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Atlasman
06-11-2013, 04:41 PM
Arrrrrrrrrrrggggghhhhhh!!!!


Still new to the game and I'm sure everyone goes through these struggles but I'm almost ready to whip my ribs under the tires of my RV for traction.

Most frustrating of all is I will hammer out an excellent rack of ribs,.....spot on perfect, then unfoil the ones right next to it and they are trash. Unfortunately sometimes they are all trash.

I can't seem to find the zone........I have tried 225-275, I always use a water pan, I cook on either an Onyx Oven or a 22" weber bullet. I use apple and peach wood commonly and lump charcoal. Membrane removed. I apply rub an hour or so before cooking and have foiled every way known to man, dry, 1/4 cup liquid, and all the usual goodies.

Most common results are dry and/or tough...........but this is even after hours in the foil and the bones almost blowing out.

The worst part is I have no confidence in my cooks..........instead I find myself "hoping" they are good instead of knowing they are good like it should be.


Any and all brutally honest critique is welcome :smile:

Hawg Father of Seoul
06-11-2013, 05:10 PM
Don't be afraid to open the foil and see what is going on. Stop cooking by time and cook using your senses.

Ron_L
06-11-2013, 05:15 PM
Pick a cooker if you can and use that for the ribs until you have mastered it. Also, try to get racks that are close to the same size and weight. That helps with consistency.

4uweque
06-11-2013, 05:17 PM
Stay calm, you can fix almost anything. Build a little more time into your cook and check them a little sooner. And remember when you get them out of the foil they will firm up, you just have to have time to let it happen.

WineMaster
06-11-2013, 05:31 PM
Do ya have a Therma-Pen

smokeisgood
06-11-2013, 05:34 PM
Do ya have a Therma-Pen

He probably does, but it's the wrong color....

Atlasman
06-11-2013, 05:53 PM
Yes I do..........only color there is.


Camo

boogiesnap
06-11-2013, 05:56 PM
What exactly is your process, and rib source?

Lake Dogs
06-11-2013, 07:06 PM
To me it's starting to sound like meat source issue. Where and what kind/type of ribs do you purchased. For me, I found that I couldn't purchase any ribs in a normal store. I have to find completely un-enhanced ribs, otherwise mine tended to come out tough.

I now never have tough ribs, never ever. You're welcome to try some of this:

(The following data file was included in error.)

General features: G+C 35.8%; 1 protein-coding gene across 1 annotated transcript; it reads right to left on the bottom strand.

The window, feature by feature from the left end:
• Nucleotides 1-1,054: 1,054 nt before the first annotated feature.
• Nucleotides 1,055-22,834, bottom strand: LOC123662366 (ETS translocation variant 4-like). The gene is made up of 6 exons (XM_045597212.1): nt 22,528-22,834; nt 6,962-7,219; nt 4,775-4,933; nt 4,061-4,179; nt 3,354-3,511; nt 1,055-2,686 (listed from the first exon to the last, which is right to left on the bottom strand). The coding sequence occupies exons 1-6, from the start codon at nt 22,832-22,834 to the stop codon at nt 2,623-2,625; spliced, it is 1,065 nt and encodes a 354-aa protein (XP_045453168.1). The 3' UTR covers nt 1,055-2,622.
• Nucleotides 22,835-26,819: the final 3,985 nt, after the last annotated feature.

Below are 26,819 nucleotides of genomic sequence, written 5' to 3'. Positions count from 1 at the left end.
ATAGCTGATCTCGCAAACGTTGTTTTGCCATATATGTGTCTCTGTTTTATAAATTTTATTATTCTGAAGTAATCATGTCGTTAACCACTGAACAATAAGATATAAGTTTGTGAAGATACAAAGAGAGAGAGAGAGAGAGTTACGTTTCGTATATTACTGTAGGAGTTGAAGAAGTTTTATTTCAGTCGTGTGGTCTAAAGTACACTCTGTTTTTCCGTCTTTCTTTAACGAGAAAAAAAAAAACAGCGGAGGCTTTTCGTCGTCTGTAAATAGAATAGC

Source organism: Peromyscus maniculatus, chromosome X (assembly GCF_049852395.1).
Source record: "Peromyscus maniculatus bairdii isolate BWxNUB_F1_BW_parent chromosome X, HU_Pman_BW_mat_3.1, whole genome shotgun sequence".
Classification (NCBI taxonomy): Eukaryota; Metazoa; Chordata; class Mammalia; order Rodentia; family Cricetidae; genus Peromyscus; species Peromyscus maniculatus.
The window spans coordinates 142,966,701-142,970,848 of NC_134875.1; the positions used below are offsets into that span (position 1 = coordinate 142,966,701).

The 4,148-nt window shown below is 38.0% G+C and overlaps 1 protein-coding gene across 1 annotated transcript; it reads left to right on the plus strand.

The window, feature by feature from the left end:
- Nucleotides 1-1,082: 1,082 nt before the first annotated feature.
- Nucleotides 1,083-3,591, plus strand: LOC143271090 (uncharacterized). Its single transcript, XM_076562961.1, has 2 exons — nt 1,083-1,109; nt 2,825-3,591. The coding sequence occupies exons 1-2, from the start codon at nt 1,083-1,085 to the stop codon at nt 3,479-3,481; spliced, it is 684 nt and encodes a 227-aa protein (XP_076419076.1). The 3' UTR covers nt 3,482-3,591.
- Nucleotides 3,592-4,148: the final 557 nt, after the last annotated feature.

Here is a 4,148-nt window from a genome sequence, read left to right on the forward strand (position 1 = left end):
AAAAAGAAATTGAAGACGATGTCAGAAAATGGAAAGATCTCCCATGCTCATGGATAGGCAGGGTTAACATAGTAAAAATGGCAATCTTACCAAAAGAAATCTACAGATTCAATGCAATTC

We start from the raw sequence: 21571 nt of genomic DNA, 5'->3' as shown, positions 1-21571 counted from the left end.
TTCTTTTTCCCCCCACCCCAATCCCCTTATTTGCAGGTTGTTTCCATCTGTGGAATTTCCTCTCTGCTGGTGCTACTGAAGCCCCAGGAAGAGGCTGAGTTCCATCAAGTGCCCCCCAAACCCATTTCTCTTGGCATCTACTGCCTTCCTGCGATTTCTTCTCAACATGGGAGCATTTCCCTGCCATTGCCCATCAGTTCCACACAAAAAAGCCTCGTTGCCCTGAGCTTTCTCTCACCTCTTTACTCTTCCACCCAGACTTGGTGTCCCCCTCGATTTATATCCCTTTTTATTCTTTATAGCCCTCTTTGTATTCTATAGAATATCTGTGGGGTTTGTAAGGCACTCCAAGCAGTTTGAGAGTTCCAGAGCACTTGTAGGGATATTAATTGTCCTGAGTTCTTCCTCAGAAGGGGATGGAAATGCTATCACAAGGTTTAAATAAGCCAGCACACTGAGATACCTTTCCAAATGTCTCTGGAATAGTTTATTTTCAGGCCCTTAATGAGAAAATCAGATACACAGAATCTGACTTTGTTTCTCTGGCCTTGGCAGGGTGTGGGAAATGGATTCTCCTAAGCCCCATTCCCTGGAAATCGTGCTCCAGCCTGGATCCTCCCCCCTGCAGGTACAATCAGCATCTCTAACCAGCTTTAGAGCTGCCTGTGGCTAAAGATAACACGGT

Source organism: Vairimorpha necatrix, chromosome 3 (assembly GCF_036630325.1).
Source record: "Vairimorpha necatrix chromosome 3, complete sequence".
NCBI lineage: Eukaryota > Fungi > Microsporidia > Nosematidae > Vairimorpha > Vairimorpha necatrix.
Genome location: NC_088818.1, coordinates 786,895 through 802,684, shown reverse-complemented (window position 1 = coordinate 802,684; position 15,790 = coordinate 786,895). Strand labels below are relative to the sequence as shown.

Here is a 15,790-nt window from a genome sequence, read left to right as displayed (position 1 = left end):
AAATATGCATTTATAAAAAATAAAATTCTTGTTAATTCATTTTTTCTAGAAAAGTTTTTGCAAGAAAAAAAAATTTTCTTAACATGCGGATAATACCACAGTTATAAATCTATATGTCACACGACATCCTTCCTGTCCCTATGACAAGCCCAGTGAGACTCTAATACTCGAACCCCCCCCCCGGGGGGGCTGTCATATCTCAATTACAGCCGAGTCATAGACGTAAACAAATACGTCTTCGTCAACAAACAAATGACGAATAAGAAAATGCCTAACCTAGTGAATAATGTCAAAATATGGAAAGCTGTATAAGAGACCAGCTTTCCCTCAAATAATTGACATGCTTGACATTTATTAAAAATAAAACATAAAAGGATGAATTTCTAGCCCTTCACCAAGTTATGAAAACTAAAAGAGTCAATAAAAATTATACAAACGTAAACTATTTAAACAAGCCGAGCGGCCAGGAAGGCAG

1. Remove membrane the night before the cook.

2. Soak over-night in a mixture of water, apple juice, and some worchestershire, and of course on ice...

3. Morning; remove from soak, pat dry, and apply the rub about an hour before placing them on the smoker.

4. On smoker at 275+-. I use hickory smoke. At 1.5 hours I remove them and put them in foil, with a fairly heavy spritz of apple juice and worchestershire before sealing up the foil. I cook them in foil for another 2.5 to 2.75 hours, give or take. They're done at that time.

Oh, forgot, I cook baby backs. At 4.25 hours, they're right at falling off the bone, but with any luck not quite there...

Q-Dat
06-11-2013, 07:06 PM
I'm gonna say that much of the inconsistency can be fixed while selecting the ribs at the store. 3 slab packages with the mystery slab in the middle are an enemy of consistency. Also look for ribs with small streaks of fat that travel through the meat. Big sections of red meat with little to no fat running through them is a sign that you might want to avoid that slab.

I have found the weight of a slab to be unreliable when trying to get them the same size. I look more at the physical size and shape, as well as the thickness. Sometimes two slabs will weigh about the same amount, but if you inspect closer you may find that one has larger bones and is cut differently.

Hope some of this ends up being helpful.

rookiedad
06-11-2013, 08:08 PM
i think lower the temp to 250* and just use the three two one method and see how it works.

Atlasman
06-11-2013, 08:21 PM
What exactly is your process, and rib source?

Ribs come from restaurant depot lately, but have gotten them from Sams, BJ's and other local markets and butcher shops.

Process is rub and rest for hour or two.......on at 250 (lately) for anywhere from 2 1/2 to 3 hours depending how the color and bark is setting up using apple and peach wood. Spritz with juice every 20 minutes after first hour. Foil with all the usual suspects with liquid 1/4 cup or dry or blue bottle sqeeze etc for 1 1/2 to 2 hours and then either sauce and tent in the Cambro or sauce and back on the smoker.

I have made adjustments to every one of those steps with good to great results that are seemingly random and not repeatable (by me) in any reliable way at this time.